Nick Cross got one hand on Adrian Martinez’s overthrown pass early in the second quarter, but the Maryland football safety couldn’t corral the ball. It tipped up in the air, yet safety Jordan Mosley couldn’t quite grasp it, either.

JD Spielman could, though. The Nebraska wide receiver pulled down the twice-tipped pass for a 25-yard score on third-and-11, furthering the Terps’ dismal start on a dismal afternoon. Through a cacophony of errors — fumbles, penalties, and bobbled would-be interceptions — Saturday turned from Maryland’s last best chance at obtaining often-elusive victories into just another blowout.

The onslaught of miscues began on the Terps’ first offensive play, when running back Javon Leake coughed up the ball at the end of a 14-yard gain. And it continued from there at every head-scratching turn.

This was predicted to be a six-point game, a matchup of two sub-.500 teams on ugly losing streaks. This could have been the start of the Terps’ path back toward mediocrity, with two opportunities remaining to pick up wins that would symbolize progress and hope. This should have been a tight performance to send off the team’s seniors in their last matchup at Maryland Stadium.

Instead, the 54-7 result displayed how the “small victories” coach Mike Locksley notices from his rebuilding program are non-apparent on Saturdays. Coming out of a bye week, Maryland was never in the contest, folding in front of a Cornhuskers-dominated crowd in College Park in its worst loss this season — not by point differential, but by level of embarrassment.

There have been other blowout defeats before this one — a 59-0 shellacking at the hands of Penn State; a 40-14 defeat to Purdue and its backup quarterback; non-competitive affairs against Minnesota, Michigan, and especially Ohio State. But Nebraska was another squad languishing with a losing record on its four-game losing streak.

“We’re better than what we’re showing on Saturdays each and every week,” Locksley said. “It’s my job as the head coach to figure out a way to play to our standard.”

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For two teams that looked relatively similar on paper, this weekend’s performance shows the breadth of improvement required. It’s one thing to lose to then-No. 3 Ohio State. It’s another for a similarly struggling team to run up the scoreline.

On Leake’s first carry of the game, he broke into the second level, but cornerback Dicaprio Bootle popped the ball out of his grasp to set up the Cornhuskers’ first scoring drive. When Maryland’s defense forced a third-down stop on the next series, a leaping penalty on Isaiah Hazel gifted Nebraska a new set of downs and another touchdown drive.

Then, on the ensuing kickoff, Leake tried to scoop up a pooch kick on the first bounce. But the ball tipped off his fingers and Nebraska recovered again, setting up a field goal and a 17-0 lead after about 12 minutes of play.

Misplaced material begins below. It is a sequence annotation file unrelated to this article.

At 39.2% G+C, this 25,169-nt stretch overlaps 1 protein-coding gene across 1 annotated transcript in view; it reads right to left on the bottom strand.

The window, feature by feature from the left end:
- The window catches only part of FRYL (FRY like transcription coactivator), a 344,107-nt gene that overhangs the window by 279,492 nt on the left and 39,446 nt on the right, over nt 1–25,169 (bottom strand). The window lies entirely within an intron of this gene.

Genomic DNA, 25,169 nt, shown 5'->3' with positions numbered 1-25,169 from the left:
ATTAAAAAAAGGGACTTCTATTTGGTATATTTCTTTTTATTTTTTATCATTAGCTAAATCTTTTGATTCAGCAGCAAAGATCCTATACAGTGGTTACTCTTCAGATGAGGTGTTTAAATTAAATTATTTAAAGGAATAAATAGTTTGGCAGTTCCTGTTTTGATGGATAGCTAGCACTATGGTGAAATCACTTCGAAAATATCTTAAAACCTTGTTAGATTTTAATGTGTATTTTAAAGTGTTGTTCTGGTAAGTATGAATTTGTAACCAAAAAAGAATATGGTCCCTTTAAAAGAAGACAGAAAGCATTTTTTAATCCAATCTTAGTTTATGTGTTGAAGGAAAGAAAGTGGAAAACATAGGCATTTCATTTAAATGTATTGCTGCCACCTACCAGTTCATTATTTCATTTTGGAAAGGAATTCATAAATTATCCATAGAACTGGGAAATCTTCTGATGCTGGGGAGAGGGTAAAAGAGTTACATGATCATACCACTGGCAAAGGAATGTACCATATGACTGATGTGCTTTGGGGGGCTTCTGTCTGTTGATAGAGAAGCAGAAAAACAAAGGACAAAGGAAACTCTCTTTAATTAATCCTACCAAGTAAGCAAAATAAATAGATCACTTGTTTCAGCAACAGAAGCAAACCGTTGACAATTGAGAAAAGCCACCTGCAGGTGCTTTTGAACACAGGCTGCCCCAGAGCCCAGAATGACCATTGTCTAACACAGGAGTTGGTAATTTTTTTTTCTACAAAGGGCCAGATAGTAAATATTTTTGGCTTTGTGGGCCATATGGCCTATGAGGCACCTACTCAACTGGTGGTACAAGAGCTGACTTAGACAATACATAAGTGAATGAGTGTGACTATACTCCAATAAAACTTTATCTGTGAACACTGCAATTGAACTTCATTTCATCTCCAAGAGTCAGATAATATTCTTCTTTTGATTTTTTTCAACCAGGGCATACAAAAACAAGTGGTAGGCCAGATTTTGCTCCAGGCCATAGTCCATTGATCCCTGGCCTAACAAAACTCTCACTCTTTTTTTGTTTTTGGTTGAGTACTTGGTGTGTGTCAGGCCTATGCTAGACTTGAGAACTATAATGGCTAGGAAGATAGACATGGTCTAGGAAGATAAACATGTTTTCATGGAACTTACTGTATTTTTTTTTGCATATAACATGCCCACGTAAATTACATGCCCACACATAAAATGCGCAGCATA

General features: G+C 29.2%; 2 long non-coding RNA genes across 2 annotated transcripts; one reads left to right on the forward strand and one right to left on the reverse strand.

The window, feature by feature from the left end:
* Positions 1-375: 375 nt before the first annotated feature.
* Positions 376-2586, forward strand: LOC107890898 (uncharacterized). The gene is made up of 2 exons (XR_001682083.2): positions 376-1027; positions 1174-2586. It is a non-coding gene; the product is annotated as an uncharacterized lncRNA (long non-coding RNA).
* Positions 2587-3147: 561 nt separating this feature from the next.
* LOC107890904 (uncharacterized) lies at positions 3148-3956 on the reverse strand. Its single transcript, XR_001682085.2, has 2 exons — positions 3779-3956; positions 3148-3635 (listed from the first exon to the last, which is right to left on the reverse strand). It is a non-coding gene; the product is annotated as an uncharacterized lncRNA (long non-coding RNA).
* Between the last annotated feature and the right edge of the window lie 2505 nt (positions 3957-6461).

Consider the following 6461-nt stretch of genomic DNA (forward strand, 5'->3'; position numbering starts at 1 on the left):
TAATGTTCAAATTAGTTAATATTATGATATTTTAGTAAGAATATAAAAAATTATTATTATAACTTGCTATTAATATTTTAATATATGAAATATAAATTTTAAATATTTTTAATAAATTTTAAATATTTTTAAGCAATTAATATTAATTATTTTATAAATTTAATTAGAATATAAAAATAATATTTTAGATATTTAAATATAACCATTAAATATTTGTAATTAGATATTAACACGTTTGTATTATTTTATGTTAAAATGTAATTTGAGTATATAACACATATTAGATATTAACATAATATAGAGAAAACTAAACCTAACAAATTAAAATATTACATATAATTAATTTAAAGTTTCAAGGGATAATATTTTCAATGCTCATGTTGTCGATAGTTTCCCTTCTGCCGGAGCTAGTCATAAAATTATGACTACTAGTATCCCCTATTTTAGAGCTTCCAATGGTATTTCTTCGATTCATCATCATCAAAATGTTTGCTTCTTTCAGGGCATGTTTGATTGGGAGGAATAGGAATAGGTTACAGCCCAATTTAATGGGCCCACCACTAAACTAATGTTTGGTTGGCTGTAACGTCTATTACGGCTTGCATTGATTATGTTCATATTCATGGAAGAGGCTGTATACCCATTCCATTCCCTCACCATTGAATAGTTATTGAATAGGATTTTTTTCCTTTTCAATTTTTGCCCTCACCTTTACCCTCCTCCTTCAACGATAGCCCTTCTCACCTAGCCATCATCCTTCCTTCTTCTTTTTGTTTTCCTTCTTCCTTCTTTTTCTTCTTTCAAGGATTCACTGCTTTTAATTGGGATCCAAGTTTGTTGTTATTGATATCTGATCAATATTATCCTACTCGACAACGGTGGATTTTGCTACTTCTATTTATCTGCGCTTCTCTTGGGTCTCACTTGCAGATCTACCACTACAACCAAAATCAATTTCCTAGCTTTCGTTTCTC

“That’s honestly just lack of focus, lack of mental toughness,” offensive lineman Ellis McKennie said. “That was one of our keys going into the week, too, was taking care of the football. We knew what type of weather we were going to have, so it’s disappointing that we weren’t able to execute on that front.”

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Next would be the twice-tipped Nebraska touchdown pass, and then another Spielman touchdown, and then another field goal, sending the Terps into the locker room down 34-0. The Cornhuskers kept the pressure on when they retook the field, too.

“Really, it is as simple as going out there and finishing a team off,” said Martinez, who led Nebraska with 194 passing yards, two touchdowns and an interception. “Just having the killer instinct.”

It was during that stretch before intermission when the rain began to fall at Maryland Stadium, and the student section crowd — not that there were many to begin with — well and truly cleared out.

For Maryland, when it rains, it pours. On his second series in what would likely be his most playing time of the year, freshman quarterback Lance LeGendre scrambled for gains of 26 and 17 yards before dislocating his left shoulder. The rest of the Terps’ four passers — Josh Jackson, Tyrrell Pigrome and Tyler DeSue — managed to throw for 57 yards. They picked up 206 total yards compared to the Cornhuskers’ 531.

“The fumbles, the inability to throw the football, just continues to just kind of piss me off a little bit,” Locksley said. “We just can’t execute, whether it’s protection, quarterback decision-making, pitching and catching.”

Three quarters after his first fumble, Leake sat on the turf around midfield, seemingly too stunned to move. Another ball slipped out of his grasp, Nebraska recovered it and would go on to find the end zone once more. As Leake walked off the field, he flailed his arms in anger over a day gone wrong for him and his team.

While he broke off a 58-yard touchdown run late in the fourth, Leake’s rough day mirrored that of his squad’s. Saturday’s lopsided defeat was Maryland’s fifth 30-plus point loss this season, another blow in Locksley’s first season as full-time head coach.

“It’s hard to see now, especially from the outside,” linebacker Chance Campbell said, “but there’s some stuff that’s trending in the right way.”